Molluscs come in all shapes and sizes, and produce beautiful shells. But how do they make these shells?
Shells are made of calcium carbonate and are formed through a process known as biomineralisation. Biomineralisation takes place when a mollusc secretes fluid from its mantle organ into the extrapallial space, encapsulated by an already existing shell, mantle and periostracum (outer, protein-based, conchiolin layer of molluscan shell), at the growing edge of its shell. The fluid contains a large concentration of cations (Ca2+) and anions (HCO3-) that crystallise into calcium carbonate (CaCO3) while hydrogen anion (H−) is removed from the extrapallial space. The process is repeated as the mollusc grows, forming different patterns of colour and sculpture that are genetically determined (although some intraspecific variation often occurs).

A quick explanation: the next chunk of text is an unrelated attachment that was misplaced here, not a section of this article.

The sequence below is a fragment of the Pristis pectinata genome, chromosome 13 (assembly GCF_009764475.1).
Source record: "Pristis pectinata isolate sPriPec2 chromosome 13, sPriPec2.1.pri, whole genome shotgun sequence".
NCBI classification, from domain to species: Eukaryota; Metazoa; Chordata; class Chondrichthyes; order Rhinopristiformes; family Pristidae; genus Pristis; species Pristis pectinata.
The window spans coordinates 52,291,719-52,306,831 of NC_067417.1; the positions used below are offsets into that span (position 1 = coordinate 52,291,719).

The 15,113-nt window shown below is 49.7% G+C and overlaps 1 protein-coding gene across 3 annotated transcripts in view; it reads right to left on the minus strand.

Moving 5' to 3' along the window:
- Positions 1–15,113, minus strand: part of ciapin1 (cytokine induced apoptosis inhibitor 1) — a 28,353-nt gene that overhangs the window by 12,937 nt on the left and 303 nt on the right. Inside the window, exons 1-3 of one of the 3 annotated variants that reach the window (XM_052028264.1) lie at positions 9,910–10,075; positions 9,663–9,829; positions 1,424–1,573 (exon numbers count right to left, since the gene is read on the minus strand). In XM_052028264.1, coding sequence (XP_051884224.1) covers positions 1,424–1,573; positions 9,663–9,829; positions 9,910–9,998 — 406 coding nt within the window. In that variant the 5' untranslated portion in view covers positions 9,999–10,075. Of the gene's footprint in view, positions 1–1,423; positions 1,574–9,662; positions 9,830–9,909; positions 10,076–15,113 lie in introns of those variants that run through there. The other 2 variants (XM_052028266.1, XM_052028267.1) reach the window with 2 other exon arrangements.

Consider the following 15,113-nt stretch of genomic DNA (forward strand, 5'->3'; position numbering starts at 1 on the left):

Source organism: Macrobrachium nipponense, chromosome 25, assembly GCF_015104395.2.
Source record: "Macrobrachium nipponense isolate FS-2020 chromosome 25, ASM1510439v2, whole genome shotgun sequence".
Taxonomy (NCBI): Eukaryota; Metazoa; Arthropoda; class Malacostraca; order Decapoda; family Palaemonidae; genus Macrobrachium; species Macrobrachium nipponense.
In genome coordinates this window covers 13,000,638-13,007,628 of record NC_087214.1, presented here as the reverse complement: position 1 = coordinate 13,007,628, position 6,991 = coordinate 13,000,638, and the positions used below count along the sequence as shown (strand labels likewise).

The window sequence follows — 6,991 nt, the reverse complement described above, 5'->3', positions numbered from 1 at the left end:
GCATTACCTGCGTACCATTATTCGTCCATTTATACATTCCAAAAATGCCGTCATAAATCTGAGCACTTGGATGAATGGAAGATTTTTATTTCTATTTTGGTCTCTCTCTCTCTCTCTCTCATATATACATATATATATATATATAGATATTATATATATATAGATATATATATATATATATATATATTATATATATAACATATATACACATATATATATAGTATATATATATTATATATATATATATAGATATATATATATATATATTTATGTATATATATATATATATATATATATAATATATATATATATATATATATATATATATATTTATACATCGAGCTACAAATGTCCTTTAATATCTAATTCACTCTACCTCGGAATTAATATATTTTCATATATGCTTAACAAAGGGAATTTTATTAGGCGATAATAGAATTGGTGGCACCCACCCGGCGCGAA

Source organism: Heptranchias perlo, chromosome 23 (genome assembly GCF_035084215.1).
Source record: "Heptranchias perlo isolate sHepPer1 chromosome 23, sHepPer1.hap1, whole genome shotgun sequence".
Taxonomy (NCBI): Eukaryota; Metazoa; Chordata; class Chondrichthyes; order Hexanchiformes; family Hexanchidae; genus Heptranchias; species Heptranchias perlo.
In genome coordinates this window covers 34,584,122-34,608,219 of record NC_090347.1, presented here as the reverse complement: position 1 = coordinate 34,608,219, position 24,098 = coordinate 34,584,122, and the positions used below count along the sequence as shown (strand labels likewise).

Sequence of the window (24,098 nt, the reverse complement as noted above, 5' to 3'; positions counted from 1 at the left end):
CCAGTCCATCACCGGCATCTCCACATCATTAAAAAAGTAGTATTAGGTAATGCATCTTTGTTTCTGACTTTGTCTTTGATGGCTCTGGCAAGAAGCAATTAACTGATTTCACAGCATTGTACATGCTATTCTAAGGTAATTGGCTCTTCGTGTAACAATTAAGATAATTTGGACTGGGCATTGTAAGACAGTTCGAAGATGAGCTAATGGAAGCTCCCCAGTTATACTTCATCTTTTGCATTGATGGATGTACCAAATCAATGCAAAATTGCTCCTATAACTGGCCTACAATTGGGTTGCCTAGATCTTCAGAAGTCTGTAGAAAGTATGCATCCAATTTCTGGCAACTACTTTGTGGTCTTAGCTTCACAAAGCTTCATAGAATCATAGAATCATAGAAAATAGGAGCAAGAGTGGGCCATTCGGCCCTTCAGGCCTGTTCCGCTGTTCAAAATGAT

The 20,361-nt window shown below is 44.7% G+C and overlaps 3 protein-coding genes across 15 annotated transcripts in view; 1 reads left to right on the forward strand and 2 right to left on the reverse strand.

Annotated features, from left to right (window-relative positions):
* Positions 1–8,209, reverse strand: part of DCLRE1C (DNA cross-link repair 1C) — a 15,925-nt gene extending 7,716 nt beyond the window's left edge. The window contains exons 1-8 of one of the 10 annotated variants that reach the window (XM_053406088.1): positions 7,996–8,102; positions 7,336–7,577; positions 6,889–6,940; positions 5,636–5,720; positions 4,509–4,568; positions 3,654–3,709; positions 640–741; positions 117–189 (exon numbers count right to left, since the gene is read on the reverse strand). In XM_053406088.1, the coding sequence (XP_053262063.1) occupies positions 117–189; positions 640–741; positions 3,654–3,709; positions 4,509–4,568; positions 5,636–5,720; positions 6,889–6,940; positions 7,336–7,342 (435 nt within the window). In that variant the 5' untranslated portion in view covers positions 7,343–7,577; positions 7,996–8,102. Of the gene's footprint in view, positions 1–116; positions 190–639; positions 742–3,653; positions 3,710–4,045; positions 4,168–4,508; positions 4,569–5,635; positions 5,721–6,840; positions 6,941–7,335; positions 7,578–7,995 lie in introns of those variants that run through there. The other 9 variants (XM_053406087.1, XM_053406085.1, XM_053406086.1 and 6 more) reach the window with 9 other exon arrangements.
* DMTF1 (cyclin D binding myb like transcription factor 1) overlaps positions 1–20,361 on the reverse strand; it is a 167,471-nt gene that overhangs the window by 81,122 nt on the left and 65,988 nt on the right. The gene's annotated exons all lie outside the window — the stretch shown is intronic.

#KZNMuseum #NaturalSciences #Mollusc #Shells #Didyouknow